Forced retirement worries Cooks union
The Cook Islands Workers' Association says compulsory retirement may drive out a valuable knowledge base.
A recommendation for compulsory retirement at the age of 60 for those in the public service will be presented to cabinet for consideration.
The Prime Minister, Henry Puna, has said he wants to regenerate the public service, to provide better opportunities for younger Cook Islanders.
The Association's president, Anthony Turua, told Daniela Maoate-Cox he can see the merit in the change but a balance between experienced workers and newer employees is needed.
ANTHONY TURUA: If we do have younger people coming on board, there needs to be some sort of capacity building, because a lot of the older people who are still working, still have that experience, still perform, and I'm a bit concerned that if they do implement that, that it could take away a lot of our older, experienced workers out of the workforce and it needs to be fair and equitable that the decision they're making will benefit a lot in the future for our workers.
DANIELA MAOATE-COX: Do you have any idea at the moment, what the age bracket is like in the public service sector?
AT: We have an ageing public sector, so I think, there are merits in terms of implementing the retirement age but I think it needs to work on a roll out phase model rather than rushing it straight away, so it'll be interesting to actually see the policy and how it's going to pan out for the workers.
DM-C: Is there a way to ensure that there is a balance maintained between newer, and younger employees coming through, without losing that experience of people who have been there for some time?
AT: There needs to be some sort of research, in how the transition works, so that there is a fair and equitable transition in terms of the retirement so that we don't have a mass exodus of our older experienced workers and then we don't have a balance with the young people that's now replacing them. Because if we do that and the only breadwinner is the ageing worker then I think Government needs to relook at that.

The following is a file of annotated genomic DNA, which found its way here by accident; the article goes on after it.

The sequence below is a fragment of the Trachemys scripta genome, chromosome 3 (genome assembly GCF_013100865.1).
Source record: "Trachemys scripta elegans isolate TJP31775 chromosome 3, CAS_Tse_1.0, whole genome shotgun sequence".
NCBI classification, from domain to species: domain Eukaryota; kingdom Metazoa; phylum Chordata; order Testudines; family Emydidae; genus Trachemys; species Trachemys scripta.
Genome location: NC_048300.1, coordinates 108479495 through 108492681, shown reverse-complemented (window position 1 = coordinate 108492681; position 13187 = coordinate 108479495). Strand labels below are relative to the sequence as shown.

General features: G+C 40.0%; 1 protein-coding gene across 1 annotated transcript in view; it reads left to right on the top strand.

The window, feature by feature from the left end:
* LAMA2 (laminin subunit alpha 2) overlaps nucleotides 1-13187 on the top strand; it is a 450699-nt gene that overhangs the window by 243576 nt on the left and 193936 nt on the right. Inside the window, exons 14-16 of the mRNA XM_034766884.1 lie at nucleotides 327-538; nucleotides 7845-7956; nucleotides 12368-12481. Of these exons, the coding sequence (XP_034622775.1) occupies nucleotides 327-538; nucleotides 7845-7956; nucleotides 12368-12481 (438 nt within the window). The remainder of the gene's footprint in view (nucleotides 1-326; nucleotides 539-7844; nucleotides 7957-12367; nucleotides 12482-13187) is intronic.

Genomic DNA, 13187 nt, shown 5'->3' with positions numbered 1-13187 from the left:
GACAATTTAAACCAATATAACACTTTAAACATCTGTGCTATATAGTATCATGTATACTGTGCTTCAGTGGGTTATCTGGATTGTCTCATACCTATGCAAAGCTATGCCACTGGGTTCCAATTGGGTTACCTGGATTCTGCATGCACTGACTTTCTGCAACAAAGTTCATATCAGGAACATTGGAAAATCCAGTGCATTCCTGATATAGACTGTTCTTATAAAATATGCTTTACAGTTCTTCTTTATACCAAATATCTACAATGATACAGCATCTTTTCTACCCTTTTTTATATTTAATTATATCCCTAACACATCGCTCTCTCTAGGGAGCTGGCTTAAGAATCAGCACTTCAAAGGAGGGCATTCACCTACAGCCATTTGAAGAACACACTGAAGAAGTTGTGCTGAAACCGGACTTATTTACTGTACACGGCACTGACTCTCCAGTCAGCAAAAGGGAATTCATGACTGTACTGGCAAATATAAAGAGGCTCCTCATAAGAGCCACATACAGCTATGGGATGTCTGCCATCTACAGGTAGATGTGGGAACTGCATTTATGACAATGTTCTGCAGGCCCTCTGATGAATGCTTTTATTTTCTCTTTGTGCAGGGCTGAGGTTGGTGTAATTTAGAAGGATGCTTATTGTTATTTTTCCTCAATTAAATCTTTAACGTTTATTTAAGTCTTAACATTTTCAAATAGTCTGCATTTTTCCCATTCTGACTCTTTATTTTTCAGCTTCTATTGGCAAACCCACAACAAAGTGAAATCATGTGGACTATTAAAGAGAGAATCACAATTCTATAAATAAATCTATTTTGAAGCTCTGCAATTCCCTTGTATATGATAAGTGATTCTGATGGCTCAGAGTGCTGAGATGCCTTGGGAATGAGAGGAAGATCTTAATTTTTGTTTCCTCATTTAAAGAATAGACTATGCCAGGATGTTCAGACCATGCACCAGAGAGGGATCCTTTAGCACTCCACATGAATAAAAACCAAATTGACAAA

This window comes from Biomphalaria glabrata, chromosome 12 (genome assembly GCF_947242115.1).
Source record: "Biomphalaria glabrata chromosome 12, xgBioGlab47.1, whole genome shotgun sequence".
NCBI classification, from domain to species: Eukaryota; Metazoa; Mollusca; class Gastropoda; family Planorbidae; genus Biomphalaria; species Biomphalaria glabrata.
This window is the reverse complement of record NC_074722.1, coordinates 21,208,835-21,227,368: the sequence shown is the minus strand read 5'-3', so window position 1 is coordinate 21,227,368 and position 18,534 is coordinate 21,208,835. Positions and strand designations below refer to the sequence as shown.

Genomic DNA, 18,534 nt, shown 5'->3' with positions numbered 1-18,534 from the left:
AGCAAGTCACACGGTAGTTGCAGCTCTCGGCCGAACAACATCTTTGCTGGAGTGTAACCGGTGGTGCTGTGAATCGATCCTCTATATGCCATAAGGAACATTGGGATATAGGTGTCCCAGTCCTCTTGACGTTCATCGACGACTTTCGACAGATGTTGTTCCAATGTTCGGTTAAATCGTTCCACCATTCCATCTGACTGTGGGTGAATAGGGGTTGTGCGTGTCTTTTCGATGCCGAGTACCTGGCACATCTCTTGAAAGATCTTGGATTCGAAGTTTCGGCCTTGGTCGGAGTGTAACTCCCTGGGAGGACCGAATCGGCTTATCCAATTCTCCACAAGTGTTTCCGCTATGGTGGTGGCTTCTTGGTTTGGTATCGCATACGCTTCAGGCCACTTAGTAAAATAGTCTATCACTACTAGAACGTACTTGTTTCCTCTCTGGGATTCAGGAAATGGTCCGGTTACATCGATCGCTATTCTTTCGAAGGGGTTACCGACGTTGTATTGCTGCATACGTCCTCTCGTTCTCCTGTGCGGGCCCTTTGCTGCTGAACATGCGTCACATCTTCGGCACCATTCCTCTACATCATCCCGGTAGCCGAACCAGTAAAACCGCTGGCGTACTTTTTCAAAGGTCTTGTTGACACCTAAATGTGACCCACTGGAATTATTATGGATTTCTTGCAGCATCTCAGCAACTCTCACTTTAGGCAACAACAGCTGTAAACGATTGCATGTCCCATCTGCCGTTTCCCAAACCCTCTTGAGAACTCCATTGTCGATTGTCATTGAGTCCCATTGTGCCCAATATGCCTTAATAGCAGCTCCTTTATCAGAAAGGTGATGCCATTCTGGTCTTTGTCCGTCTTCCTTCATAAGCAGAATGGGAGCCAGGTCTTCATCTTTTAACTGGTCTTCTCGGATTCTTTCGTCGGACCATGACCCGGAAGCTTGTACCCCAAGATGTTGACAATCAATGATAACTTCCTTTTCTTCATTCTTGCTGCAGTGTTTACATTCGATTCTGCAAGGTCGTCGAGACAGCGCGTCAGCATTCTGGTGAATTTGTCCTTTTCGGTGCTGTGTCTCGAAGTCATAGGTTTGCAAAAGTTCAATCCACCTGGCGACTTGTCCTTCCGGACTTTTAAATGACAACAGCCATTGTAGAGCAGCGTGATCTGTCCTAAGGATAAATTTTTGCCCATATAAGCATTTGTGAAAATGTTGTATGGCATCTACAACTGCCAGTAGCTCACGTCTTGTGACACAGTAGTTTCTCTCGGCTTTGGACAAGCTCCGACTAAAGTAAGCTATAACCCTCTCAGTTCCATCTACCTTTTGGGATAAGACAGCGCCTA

DM-C: So it's not an easy issue to solve is it, it's quite complicated?
AT: It is quite complicated with a small population. You have 15,000, that's the total population of the Cook Islands, between 15,000 to 18,000, and then the workforce, you're probably only looking at about four to six thousand. So unless we manage properly that we don't have any social issues or complications in terms of the workers and also the depopulation, if you do lay off somebody, that person will automatically jump on the plane and join the queue in New Zealand and Australia.
DM-C: Assuming that you did find qualified younger people to take up these jobs, would there even be enough of an incentive for them to come back to these positions?
AT: Yeah I think that's another area that Government really needs to have a look at the market rate. A lot of our young people, like qualified, teachers, qualified doctors, they can earn three or four times what they're getting here in the Cook Islands, so to lure them to come back you need to offer them an incentive that will be close enough to what they're earning overseas.
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